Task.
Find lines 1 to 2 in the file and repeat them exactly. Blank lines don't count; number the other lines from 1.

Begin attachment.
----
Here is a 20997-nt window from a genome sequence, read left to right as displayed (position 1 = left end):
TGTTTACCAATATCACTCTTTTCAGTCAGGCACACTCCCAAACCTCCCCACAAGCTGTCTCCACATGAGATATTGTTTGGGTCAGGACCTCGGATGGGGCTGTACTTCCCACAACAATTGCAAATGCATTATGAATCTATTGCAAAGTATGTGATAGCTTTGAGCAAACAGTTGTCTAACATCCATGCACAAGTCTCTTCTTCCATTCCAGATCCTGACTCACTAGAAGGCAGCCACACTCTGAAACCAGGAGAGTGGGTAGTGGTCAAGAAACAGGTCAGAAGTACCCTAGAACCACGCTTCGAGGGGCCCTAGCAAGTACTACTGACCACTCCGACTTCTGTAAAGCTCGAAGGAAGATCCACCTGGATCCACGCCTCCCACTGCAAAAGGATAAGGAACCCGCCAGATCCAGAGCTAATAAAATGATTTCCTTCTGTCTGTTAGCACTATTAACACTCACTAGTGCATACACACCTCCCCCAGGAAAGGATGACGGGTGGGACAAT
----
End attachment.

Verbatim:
Here is a 20997-nt window from a genome sequence, read left to right as displayed (position 1 = left end):
TGTTTACCAATATCACTCTTTTCAGTCAGGCACACTCCCAAACCTCCCCACAAGCTGTCTCCACATGAGATATTGTTTGGGTCAGGACCTCGGATGGGGCTGTACTTCCCACAACAATTGCAAATGCATTATGAATCTATTGCAAAGTATGTGATAGCTTTGAGCAAACAGTTGTCTAACATCCATGCACAAGTCTCTTCTTCCATTCCAGATCCTGACTCACTAGAAGGCAGCCACACTCTGAAACCAGGAGAGTGGGTAGTGGTCAAGAAACAGGTCAGAAGTACCCTAGAACCACGCTTCGAGGGGCCCTAGCAAGTACTACTGACCACTCCGACTTCTGTAAAGCTCGAAGGAAGATCCACCTGGATCCACGCCTCCCACTGCAAAAGGATAAGGAACCCGCCAGATCCAGAGCTAATAAAATGATTTCCTTCTGTCTGTTAGCACTATTAACACTCACTAGTGCATACACACCTCCCCCAGGAAAGGATGACGGGTGGGACAAT